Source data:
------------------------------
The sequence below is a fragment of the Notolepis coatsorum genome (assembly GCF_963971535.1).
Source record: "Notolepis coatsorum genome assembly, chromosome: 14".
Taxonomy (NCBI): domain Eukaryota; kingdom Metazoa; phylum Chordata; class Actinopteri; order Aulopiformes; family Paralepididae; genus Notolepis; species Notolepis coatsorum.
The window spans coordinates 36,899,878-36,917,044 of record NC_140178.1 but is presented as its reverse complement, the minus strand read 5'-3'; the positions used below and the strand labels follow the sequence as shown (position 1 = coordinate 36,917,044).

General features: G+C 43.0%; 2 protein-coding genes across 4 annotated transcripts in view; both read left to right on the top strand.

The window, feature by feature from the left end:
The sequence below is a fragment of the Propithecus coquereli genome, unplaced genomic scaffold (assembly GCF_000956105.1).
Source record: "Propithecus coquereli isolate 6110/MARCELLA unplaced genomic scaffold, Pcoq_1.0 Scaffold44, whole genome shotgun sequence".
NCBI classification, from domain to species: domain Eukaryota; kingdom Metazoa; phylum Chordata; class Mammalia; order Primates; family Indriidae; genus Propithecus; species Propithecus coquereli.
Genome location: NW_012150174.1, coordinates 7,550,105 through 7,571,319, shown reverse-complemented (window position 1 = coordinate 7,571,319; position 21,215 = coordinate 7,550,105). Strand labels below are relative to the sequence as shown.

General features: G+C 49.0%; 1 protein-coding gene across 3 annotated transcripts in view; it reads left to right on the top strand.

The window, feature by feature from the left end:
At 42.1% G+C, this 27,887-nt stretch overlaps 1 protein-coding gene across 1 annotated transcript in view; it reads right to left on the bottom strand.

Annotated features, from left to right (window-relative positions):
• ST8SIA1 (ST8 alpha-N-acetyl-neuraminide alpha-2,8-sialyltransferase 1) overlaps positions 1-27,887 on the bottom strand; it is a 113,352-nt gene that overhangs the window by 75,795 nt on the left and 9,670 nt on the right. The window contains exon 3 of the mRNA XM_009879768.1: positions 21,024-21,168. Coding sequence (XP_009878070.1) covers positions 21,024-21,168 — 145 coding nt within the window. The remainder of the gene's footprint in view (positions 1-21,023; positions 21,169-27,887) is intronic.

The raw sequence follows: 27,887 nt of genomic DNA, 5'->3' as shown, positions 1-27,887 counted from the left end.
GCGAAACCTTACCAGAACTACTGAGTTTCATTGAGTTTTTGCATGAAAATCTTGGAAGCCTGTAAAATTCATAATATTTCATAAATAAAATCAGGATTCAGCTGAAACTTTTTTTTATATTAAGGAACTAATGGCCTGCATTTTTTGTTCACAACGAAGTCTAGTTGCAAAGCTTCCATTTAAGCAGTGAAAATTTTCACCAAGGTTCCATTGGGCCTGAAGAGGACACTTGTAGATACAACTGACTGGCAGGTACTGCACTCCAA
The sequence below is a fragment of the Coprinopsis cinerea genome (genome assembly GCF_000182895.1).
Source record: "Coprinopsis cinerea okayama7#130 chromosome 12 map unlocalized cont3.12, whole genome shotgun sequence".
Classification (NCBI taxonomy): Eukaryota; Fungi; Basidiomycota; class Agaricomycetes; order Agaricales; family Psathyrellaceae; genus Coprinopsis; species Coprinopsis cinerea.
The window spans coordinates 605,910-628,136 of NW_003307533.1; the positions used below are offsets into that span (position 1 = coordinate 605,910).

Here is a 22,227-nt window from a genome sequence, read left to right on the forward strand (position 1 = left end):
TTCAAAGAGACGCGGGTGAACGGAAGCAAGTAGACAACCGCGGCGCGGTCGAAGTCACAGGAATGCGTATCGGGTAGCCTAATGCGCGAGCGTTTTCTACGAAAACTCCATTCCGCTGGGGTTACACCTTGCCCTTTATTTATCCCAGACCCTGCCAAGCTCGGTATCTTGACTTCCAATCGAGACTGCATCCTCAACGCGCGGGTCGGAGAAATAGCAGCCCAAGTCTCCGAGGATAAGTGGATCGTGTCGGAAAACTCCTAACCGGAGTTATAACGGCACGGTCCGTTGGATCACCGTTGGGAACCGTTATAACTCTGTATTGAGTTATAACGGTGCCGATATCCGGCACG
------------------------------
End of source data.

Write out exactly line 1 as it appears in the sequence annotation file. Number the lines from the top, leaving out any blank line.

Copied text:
The sequence below is a fragment of the Notolepis coatsorum genome (assembly GCF_963971535.1).